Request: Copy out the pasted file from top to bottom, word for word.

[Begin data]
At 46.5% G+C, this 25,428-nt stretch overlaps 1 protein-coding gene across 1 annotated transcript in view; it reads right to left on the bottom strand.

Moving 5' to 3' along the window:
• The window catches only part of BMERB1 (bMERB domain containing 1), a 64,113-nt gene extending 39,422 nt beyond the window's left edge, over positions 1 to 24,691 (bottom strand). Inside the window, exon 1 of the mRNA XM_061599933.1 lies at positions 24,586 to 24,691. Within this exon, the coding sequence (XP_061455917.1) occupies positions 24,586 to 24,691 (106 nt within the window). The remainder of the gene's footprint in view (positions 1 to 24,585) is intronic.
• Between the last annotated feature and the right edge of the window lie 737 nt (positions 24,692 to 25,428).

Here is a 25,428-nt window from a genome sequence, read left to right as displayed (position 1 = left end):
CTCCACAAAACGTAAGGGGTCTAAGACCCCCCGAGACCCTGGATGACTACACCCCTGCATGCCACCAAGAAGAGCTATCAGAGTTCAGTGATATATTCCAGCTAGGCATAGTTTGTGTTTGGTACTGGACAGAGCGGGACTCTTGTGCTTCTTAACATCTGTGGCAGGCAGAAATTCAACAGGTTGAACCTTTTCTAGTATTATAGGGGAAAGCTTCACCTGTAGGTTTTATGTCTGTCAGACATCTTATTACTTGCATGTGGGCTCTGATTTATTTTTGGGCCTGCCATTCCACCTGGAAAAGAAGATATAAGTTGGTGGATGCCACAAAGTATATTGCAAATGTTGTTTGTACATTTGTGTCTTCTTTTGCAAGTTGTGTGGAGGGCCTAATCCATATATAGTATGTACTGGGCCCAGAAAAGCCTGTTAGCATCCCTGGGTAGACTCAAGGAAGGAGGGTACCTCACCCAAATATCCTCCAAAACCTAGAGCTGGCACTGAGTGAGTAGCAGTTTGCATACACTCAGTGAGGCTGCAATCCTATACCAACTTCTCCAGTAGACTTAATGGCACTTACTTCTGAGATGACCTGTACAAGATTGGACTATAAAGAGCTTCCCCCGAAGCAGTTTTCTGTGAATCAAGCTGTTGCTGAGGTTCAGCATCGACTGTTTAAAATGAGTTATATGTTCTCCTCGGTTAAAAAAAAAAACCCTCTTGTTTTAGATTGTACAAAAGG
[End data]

At 46.5% G+C, this 25,428-nt stretch overlaps 1 protein-coding gene across 1 annotated transcript in view; it reads right to left on the bottom strand.

Moving 5' to 3' along the window:
• The window catches only part of BMERB1 (bMERB domain containing 1), a 64,113-nt gene extending 39,422 nt beyond the window's left edge, over positions 1 to 24,691 (bottom strand). Inside the window, exon 1 of the mRNA XM_061599933.1 lies at positions 24,586 to 24,691. Within this exon, the coding sequence (XP_061455917.1) occupies positions 24,586 to 24,691 (106 nt within the window). The remainder of the gene's footprint in view (positions 1 to 24,585) is intronic.
• Between the last annotated feature and the right edge of the window lie 737 nt (positions 24,692 to 25,428).

Here is a 25,428-nt window from a genome sequence, read left to right as displayed (position 1 = left end):
CTCCACAAAACGTAAGGGGTCTAAGACCCCCCGAGACCCTGGATGACTACACCCCTGCATGCCACCAAGAAGAGCTATCAGAGTTCAGTGATATATTCCAGCTAGGCATAGTTTGTGTTTGGTACTGGACAGAGCGGGACTCTTGTGCTTCTTAACATCTGTGGCAGGCAGAAATTCAACAGGTTGAACCTTTTCTAGTATTATAGGGGAAAGCTTCACCTGTAGGTTTTATGTCTGTCAGACATCTTATTACTTGCATGTGGGCTCTGATTTATTTTTGGGCCTGCCATTCCACCTGGAAAAGAAGATATAAGTTGGTGGATGCCACAAAGTATATTGCAAATGTTGTTTGTACATTTGTGTCTTCTTTTGCAAGTTGTGTGGAGGGCCTAATCCATATATAGTATGTACTGGGCCCAGAAAAGCCTGTTAGCATCCCTGGGTAGACTCAAGGAAGGAGGGTACCTCACCCAAATATCCTCCAAAACCTAGAGCTGGCACTGAGTGAGTAGCAGTTTGCATACACTCAGTGAGGCTGCAATCCTATACCAACTTCTCCAGTAGACTTAATGGCACTTACTTCTGAGATGACCTGTACAAGATTGGACTATAAAGAGCTTCCCCCGAAGCAGTTTTCTGTGAATCAAGCTGTTGCTGAGGTTCAGCATCGACTGTTTAAAATGAGTTATATGTTCTCCTCGGTTAAAAAAAAAAACCCTCTTGTTTTAGATTGTACAAAAGG